MOE requirements not met

Dec. 17, 2009, 11:25 a.m. | By Rebecca Guterman | 12 years, 5 months ago

Transferring of debt service not allowed

The Maryland State Department of Education may withhold funds from the current MCPS Fiscal Year 2010 budget because the county did not meet maintenance of effort funding requirements (MOE) for this fiscal year, according to Marc Hansen, deputy county attorney for Montgomery County.

In response to a request from the county, Maryland Attorney General Douglas Gansler released a report on Nov. 4 stating that transferring debt service, or the cost of paying back bonds to banks when MCPS borrows money, to the MCPS budget is not a permissible way to meet the MOE requirements. Under Maryland law, MOE funding requirements state that the county must allocate the same amount of money per student each year in the MCPS budget, MCPS Board of Education president Patricia O'Neill said. He recommended that MCPS be fined appropriately. "The opinion said that what Montgomery County had attempted to do was not legal," said Raquel Guillory, director of communications for the Attorney General's office. According to O'Neill, even though the county was not able to meet MOE, the proposed fines will hurt the MCPS budget instead of the county's budget.

According to Hansen, Gansler's opinion has started a process of determining how to penalize the county for their lack of MOE funds, which could include fines anywhere from $16 to $64 million to the school system, though the Attorney General himself cannot take legal action. "It has legal significance because the Attorney General represents the state superintendent and state Board of Education," he said. Guillory said that the Attorney General's role in the process ends when he issues his report, but the Maryland State Department of Education can decide whether to take action against the county.

O'Neill said that Superintendent Jerry Weast was initially concerned, however, because the MOE laws mention transfer of debt service as artificial in the eyes of the law since the county has never transferred debt service to the school system in years prior.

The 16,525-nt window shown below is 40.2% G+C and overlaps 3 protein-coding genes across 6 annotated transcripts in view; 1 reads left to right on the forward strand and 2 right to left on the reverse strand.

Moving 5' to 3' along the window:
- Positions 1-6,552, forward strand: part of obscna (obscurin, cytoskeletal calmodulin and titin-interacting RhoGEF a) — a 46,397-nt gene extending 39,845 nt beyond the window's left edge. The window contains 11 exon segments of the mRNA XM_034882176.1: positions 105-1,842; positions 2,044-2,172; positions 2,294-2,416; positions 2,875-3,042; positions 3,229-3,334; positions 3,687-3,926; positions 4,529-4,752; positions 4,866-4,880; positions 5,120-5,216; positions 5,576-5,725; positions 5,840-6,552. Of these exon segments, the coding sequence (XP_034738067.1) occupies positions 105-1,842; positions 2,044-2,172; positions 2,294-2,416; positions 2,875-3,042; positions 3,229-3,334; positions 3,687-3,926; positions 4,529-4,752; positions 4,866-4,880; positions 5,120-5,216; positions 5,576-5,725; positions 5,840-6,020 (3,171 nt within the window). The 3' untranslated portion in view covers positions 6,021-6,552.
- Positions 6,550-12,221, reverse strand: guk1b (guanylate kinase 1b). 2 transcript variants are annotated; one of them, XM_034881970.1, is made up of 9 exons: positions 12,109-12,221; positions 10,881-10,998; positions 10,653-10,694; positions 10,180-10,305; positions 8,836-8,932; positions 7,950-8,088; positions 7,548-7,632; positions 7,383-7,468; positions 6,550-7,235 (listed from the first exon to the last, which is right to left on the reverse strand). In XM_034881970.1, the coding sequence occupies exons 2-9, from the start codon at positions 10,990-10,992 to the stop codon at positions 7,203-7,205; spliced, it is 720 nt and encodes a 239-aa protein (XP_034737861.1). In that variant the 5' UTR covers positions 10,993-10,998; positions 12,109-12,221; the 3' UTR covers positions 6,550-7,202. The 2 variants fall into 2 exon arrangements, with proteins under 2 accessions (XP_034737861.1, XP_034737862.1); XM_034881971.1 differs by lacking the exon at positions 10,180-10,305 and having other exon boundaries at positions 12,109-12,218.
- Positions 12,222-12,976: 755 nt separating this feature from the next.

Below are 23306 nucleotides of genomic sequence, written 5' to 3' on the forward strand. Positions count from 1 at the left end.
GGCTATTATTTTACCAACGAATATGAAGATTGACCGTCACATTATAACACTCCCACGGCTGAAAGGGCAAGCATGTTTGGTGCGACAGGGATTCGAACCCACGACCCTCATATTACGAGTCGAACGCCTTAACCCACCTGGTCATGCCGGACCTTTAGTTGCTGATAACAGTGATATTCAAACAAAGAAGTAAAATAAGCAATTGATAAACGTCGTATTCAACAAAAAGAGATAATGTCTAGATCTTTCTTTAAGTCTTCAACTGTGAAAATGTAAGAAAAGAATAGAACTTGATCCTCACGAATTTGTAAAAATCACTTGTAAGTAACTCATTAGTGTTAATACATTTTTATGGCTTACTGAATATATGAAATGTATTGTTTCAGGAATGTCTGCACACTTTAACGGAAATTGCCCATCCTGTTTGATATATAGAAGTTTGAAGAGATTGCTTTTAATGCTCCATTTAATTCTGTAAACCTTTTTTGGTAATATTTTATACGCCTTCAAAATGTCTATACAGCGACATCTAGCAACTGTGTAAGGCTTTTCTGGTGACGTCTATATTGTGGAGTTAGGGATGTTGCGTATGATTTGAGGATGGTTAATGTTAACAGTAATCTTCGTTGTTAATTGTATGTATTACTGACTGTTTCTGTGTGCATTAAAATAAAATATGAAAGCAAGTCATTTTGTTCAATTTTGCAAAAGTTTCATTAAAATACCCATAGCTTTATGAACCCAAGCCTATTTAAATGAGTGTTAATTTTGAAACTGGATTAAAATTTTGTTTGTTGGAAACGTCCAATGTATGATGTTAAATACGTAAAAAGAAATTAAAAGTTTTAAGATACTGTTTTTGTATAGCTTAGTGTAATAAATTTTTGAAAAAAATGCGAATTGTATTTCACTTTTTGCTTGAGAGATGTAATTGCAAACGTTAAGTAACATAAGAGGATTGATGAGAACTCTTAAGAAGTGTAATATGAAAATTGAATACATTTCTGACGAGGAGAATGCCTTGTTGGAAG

However, no party may take action until State Superintendent Nancy Grasmick makes a decision based on Gansler's opinion, according to Hansen. If she decides that the transfer of debt service is not permissible, Hansen said that the county will have 30 days to appeal her decision to the State Board of Education. The county can then appeal the State BOE's decision, if they disagree with it, within 30 days to the Maryland Circuit Court.

The actions began when, in April, Montgomery County determined that the budget was $79 million short of meeting MOE and requested a waiver from the state that would exempt them from meeting MOE funding requirements for one year due to the county's dire economic situation, O'Neill said. The state denied their request because the State BOE determined Montgomery County was not in a different situation than other counties in Maryland, according to Hansen. "[The State BOE] determined that the county had not experienced a significant enough loss in revenue to justify granting the county a waiver," he said.

To compensate for the lack of MOE funds, Hansen said, the county switched responsibility of debt service from their overall budget to the school system budget. Debt service refers to the principal and interest payments on bonds that banks buy from MCPS when the system borrows money for school construction, Hansen said. Although Gansler's report says debt service is not a usable method to meet MOE, Hansen said the county did not foresee a legal problem. "When we made debt service part of the school system budget, we thought it would count, and we still think it should count [toward MOE]," he said. According to Hansen, the word "artificial" in the state statutes were unclear and the county felt their methods did not fall under the category of artificial.

According to O'Neill, the BOE has included proposed changes to the laws in their legislative priorities for the 2010 session Maryland General Assembly because they feel the current MOE legislation is unjust. She said the BOE sees need for change because the fine takes money away from the school system though it is the overall county who cannot meet maintenance of effort. Although the assembly will not have their first meeting until January, O'Neill said that a change in law may still be able to protect the school system's budget for the current school year. "If we're fined, then the legislature [can enact] a law that no fines be assessed for Fiscal Year 2010 penalties," she said.

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Rebecca Guterman. Rebecca Guterman loves being on Silver Chips! In what little spare time she has left over, she loves to play the piano, dance really badly, and listen to music. Above all, seeing and talking to friends 24/7 is a must. Even though most of her … More »

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